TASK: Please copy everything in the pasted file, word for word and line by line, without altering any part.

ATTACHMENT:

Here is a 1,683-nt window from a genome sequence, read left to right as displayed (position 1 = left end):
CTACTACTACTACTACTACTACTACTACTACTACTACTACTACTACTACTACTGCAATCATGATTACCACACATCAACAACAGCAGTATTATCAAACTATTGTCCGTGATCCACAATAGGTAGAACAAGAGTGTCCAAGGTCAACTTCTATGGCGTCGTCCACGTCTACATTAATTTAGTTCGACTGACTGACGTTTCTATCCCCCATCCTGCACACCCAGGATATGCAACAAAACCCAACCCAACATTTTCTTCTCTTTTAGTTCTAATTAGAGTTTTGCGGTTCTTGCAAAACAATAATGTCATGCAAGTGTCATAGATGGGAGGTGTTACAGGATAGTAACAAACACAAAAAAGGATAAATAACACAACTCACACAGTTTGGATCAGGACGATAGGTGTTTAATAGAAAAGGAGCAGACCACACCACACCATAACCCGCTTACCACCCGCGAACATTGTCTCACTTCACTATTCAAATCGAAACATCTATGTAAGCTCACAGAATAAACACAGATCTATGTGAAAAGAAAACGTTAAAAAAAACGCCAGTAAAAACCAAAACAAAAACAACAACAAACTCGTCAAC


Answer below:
Here is a 1,683-nt window from a genome sequence, read left to right as displayed (position 1 = left end):
CTACTACTACTACTACTACTACTACTACTACTACTACTACTACTACTACTACTGCAATCATGATTACCACACATCAACAACAGCAGTATTATCAAACTATTGTCCGTGATCCACAATAGGTAGAACAAGAGTGTCCAAGGTCAACTTCTATGGCGTCGTCCACGTCTACATTAATTTAGTTCGACTGACTGACGTTTCTATCCCCCATCCTGCACACCCAGGATATGCAACAAAACCCAACCCAACATTTTCTTCTCTTTTAGTTCTAATTAGAGTTTTGCGGTTCTTGCAAAACAATAATGTCATGCAAGTGTCATAGATGGGAGGTGTTACAGGATAGTAACAAACACAAAAAAGGATAAATAACACAACTCACACAGTTTGGATCAGGACGATAGGTGTTTAATAGAAAAGGAGCAGACCACACCACACCATAACCCGCTTACCACCCGCGAACATTGTCTCACTTCACTATTCAAATCGAAACATCTATGTAAGCTCACAGAATAAACACAGATCTATGTGAAAAGAAAACGTTAAAAAAAACGCCAGTAAAAACCAAAACAAAAACAACAACAAACTCGTCAAC